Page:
Remembering Bob Hessman: Man of Faith and Courage


Bob Hessman take 2


Over the years, we have been blessed by the witness of Bob Hessman and his family as they dealt with the loss of their beloved Mary Mel Eesa Rains to homicide.


Bob and his family talked of the challenges they faced after her murder, and how they drew strength from their faith and family and friends as they went on without their beloved Mel. They spoke out time and again against the death penalty as murder victim family members.


Bob recently passed away. We will miss this man of faith and courage.


Even though he will no longer be with us in person, we can continue to learn from his personal witness through this video in the KCADP archives.


Death Penalty Photo Exhibit

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It’s not often that we have an opportunity to understand the death penalty through
excellent photography.


Donnelly College in Kansas City is sponsoring a death penalty photo exhibit featuring
the works of Scott Langley, an accomplished photojournalist.


The exhibit can be viewed from now til April 7 in the Meeting Room on the
Donnelly Campus. Exhibit hours are from 10 a.m. – 2 p.m. (Monday through Friday).


We urge you to check this out!


A Journey Into the U.S. Death Penalty through Photos and Stories



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“A Journey into the U.S. Death Penalty through Photos and Stories


Thursday March 23rd, 2017 from 6:30 to 8:00 p.m.

Matt Ross Community Center, Crown Room,  8101 Marty Street, Overland Park, KS 66204


Join us for this informative event.  It is free and open to the public!


The presenter is Scott Langley, a photojournalist and sociologist who has covered executions. His presentation details an hour-by-hour walk-through of what happens on an execution night, taking the viewer from the prison deathwatch cell into the actual lethal injection chamber, while outlining the social implications and concerns around the use of executions.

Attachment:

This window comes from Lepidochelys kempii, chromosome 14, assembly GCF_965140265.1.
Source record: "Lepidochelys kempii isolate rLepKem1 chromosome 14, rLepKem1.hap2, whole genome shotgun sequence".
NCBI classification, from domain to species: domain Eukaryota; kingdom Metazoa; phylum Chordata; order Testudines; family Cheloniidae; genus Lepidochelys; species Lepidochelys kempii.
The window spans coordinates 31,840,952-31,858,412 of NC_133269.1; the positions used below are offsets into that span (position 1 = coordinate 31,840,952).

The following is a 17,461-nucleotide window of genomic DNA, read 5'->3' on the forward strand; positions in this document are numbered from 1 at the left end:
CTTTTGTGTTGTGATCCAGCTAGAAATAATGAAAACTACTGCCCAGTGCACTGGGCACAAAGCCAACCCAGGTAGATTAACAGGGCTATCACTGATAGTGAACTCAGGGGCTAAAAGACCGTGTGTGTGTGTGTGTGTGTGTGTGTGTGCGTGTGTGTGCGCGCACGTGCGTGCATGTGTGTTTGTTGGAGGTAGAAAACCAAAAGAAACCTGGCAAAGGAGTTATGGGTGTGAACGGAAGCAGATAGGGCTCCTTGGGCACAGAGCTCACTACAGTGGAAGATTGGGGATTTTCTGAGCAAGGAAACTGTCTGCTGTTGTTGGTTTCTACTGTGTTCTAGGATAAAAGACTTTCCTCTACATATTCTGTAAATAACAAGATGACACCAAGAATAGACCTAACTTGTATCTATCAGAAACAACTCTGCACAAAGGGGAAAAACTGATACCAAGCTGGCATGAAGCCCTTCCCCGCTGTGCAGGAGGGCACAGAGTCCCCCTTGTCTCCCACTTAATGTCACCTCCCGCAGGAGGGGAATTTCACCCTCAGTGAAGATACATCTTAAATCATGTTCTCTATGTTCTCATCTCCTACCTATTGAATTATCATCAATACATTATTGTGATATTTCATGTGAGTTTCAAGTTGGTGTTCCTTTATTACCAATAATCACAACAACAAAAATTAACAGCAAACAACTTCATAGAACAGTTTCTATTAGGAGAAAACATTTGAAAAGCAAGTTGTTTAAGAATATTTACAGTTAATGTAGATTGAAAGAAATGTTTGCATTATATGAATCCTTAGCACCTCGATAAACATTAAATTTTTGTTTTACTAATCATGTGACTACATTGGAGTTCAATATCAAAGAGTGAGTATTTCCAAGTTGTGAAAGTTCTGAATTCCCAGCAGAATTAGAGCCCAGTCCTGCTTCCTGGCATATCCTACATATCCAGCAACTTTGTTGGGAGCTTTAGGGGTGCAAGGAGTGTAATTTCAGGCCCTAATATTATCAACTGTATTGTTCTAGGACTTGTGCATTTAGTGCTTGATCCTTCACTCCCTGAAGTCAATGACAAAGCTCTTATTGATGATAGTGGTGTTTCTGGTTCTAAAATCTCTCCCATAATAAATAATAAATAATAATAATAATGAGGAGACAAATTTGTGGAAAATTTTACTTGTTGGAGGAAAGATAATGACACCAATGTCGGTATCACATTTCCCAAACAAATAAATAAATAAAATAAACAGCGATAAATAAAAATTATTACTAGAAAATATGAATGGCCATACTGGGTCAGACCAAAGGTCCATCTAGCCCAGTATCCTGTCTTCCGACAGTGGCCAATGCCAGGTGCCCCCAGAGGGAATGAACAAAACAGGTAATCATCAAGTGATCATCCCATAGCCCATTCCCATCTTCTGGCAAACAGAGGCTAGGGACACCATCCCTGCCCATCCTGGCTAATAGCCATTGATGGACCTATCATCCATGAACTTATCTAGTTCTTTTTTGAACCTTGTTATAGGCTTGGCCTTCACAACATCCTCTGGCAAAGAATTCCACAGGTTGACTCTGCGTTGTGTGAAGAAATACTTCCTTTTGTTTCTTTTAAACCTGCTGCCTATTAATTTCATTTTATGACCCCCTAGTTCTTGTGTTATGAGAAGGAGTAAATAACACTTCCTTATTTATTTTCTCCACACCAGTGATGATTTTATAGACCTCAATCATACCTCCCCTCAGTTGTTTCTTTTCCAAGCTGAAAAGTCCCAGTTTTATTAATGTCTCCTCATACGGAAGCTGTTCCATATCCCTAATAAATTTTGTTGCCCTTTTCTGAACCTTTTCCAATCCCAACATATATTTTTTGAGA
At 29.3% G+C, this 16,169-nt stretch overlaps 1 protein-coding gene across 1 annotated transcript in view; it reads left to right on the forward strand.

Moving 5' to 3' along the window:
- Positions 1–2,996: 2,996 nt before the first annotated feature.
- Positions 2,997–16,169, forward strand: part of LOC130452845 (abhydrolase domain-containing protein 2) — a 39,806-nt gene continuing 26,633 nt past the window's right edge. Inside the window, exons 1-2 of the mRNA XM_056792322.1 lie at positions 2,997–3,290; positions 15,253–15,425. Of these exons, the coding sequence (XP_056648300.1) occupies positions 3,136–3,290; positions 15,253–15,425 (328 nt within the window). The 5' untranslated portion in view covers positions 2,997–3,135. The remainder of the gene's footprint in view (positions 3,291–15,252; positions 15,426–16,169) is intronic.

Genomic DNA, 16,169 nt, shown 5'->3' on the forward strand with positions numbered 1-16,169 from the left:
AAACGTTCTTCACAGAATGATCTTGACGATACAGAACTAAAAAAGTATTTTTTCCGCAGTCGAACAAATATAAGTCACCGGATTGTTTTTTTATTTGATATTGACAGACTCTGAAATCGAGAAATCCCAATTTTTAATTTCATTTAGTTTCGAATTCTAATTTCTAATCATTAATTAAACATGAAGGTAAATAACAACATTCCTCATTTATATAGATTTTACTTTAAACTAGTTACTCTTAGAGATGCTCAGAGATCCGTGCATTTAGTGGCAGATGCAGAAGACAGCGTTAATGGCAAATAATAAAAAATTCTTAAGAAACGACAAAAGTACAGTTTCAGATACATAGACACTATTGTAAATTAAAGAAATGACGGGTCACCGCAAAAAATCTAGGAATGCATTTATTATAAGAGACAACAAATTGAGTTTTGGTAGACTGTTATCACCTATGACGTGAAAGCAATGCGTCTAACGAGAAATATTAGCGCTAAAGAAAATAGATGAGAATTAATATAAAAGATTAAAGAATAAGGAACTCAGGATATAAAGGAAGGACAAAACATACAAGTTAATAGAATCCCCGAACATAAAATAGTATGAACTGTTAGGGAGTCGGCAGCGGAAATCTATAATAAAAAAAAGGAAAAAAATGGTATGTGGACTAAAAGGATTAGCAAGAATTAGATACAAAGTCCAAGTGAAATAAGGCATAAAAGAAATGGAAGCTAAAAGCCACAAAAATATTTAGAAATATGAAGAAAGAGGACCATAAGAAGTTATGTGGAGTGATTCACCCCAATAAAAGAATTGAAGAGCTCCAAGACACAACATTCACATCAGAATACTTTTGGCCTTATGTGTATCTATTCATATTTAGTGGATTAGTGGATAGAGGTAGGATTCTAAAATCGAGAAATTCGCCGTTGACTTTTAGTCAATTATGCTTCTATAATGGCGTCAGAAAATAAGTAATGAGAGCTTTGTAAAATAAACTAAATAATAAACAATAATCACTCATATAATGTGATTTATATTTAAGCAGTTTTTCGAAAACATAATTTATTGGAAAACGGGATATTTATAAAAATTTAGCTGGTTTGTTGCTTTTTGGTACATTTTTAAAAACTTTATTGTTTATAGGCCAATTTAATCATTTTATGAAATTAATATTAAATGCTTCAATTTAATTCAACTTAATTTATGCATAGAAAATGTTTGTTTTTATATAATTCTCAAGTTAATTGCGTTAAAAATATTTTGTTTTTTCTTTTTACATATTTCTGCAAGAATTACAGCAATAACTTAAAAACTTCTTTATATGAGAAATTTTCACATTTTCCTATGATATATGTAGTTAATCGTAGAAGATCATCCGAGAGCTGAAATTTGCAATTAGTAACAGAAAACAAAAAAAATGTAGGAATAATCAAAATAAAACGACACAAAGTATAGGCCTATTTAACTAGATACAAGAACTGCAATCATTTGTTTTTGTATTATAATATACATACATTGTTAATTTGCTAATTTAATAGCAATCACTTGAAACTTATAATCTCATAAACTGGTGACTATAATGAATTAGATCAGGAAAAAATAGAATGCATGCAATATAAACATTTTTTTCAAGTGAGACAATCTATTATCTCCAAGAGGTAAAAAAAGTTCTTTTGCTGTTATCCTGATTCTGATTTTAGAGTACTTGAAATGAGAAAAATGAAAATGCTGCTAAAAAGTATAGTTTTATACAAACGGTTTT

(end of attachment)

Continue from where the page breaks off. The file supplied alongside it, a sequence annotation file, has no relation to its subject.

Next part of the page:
This presentation is one you won’t want to miss!  If you have questions or need more information contact KCADP via email at infoatksabolitiondotorg or by phone to 785-235-2237.



A Strong Showing for Repeal!


 Kansans of diverse ages and political beliefs packed the hearing room on Monday Feb. 13th for the testimony offered in support of HB 2167 to repeal the Kansas death penalty.


The testimony, both moral and practical, provided a rich resource for committee members to take into consideration.

  • “…it fails the tests of fiscal conservatism, respect for life and limited government.” (Rep. Bill Sutton, Kansas legislator)
  • “I first thought the death penalty was justice and would help me. I have since learned, however, that the death penalty was only the source of further pain, and that it fails to help murder victims’ families rebuild their lives in the wake of tragedy.” (Celeste Dixon, murder victim family member)
  • “ …the evidence is clear that the death penalty imposes significant costs to state and local budgets not incurred with life in prison without parole.” (Ron Wurtz, attorney)
  • “…As a threat to me during my interrogation one detective said that if the elderly women had died in my case, and Kansas had the death penalty (back in 1982), he would ask for it…
    …I have lived the errors of our justice system. We all know that our system isn’t perfect and has many flaws. Knowing these flaws, I do not believe we should be punishing people with the death penalty.” (Eddie Lowery, exoneree)
  • “… This gift of reconciliation is offered to all individuals without exception and gives all life new dignity and sacredness. For this reason, we oppose the death penalty (capital punishment) and urge its elimination from all criminal codes.” (Bishop Ruben Saenz, Jr., citing his denomination’s Book of Discipline)

These are just 5 short quotes out of the nearly 30 persons or groups who submitted testimony in support of repeal!


Hearing on Abolition Bill on February 13th!


HB 2167, a bill to abolish the death penalty, will be heard by House Corrections and Juvenile Justice Committee on Monday, February 13th.


The hearing is open to the public and will start at 1:15 p.m. and be held in Room 582 North.


This bill would abolish the Kansas death penalty for crimes on or after the effective date of the legislation. For the most serious homicides in Kansas, the new maximum sentence would be life in prison without parole.